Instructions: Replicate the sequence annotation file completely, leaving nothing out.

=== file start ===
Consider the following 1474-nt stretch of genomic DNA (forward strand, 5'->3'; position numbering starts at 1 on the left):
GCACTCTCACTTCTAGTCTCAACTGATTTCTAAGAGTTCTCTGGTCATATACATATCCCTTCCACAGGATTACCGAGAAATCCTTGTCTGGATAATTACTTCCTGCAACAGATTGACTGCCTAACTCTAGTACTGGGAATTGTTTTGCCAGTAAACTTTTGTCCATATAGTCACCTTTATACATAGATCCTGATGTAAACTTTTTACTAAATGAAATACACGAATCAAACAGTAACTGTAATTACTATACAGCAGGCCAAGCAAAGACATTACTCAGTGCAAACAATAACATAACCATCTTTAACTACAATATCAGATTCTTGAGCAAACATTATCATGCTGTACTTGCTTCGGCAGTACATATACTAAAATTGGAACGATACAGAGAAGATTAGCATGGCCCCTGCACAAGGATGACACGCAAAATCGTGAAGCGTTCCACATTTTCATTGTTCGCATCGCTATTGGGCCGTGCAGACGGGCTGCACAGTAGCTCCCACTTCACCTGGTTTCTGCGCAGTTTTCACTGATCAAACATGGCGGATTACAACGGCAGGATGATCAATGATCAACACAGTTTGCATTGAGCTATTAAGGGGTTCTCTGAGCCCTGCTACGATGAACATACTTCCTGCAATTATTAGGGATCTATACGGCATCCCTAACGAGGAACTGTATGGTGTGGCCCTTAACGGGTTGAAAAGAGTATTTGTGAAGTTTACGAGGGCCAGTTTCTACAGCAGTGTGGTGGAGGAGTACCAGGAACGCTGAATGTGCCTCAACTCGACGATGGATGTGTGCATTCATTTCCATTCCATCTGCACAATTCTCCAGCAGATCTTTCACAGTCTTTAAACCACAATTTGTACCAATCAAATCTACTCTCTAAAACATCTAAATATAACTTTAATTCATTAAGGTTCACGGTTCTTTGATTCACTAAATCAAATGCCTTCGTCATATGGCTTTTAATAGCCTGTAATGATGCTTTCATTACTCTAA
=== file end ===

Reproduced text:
Consider the following 1474-nt stretch of genomic DNA (forward strand, 5'->3'; position numbering starts at 1 on the left):
GCACTCTCACTTCTAGTCTCAACTGATTTCTAAGAGTTCTCTGGTCATATACATATCCCTTCCACAGGATTACCGAGAAATCCTTGTCTGGATAATTACTTCCTGCAACAGATTGACTGCCTAACTCTAGTACTGGGAATTGTTTTGCCAGTAAACTTTTGTCCATATAGTCACCTTTATACATAGATCCTGATGTAAACTTTTTACTAAATGAAATACACGAATCAAACAGTAACTGTAATTACTATACAGCAGGCCAAGCAAAGACATTACTCAGTGCAAACAATAACATAACCATCTTTAACTACAATATCAGATTCTTGAGCAAACATTATCATGCTGTACTTGCTTCGGCAGTACATATACTAAAATTGGAACGATACAGAGAAGATTAGCATGGCCCCTGCACAAGGATGACACGCAAAATCGTGAAGCGTTCCACATTTTCATTGTTCGCATCGCTATTGGGCCGTGCAGACGGGCTGCACAGTAGCTCCCACTTCACCTGGTTTCTGCGCAGTTTTCACTGATCAAACATGGCGGATTACAACGGCAGGATGATCAATGATCAACACAGTTTGCATTGAGCTATTAAGGGGTTCTCTGAGCCCTGCTACGATGAACATACTTCCTGCAATTATTAGGGATCTATACGGCATCCCTAACGAGGAACTGTATGGTGTGGCCCTTAACGGGTTGAAAAGAGTATTTGTGAAGTTTACGAGGGCCAGTTTCTACAGCAGTGTGGTGGAGGAGTACCAGGAACGCTGAATGTGCCTCAACTCGACGATGGATGTGTGCATTCATTTCCATTCCATCTGCACAATTCTCCAGCAGATCTTTCACAGTCTTTAAACCACAATTTGTACCAATCAAATCTACTCTCTAAAACATCTAAATATAACTTTAATTCATTAAGGTTCACGGTTCTTTGATTCACTAAATCAAATGCCTTCGTCATATGGCTTTTAATAGCCTGTAATGATGCTTTCATTACTCTAA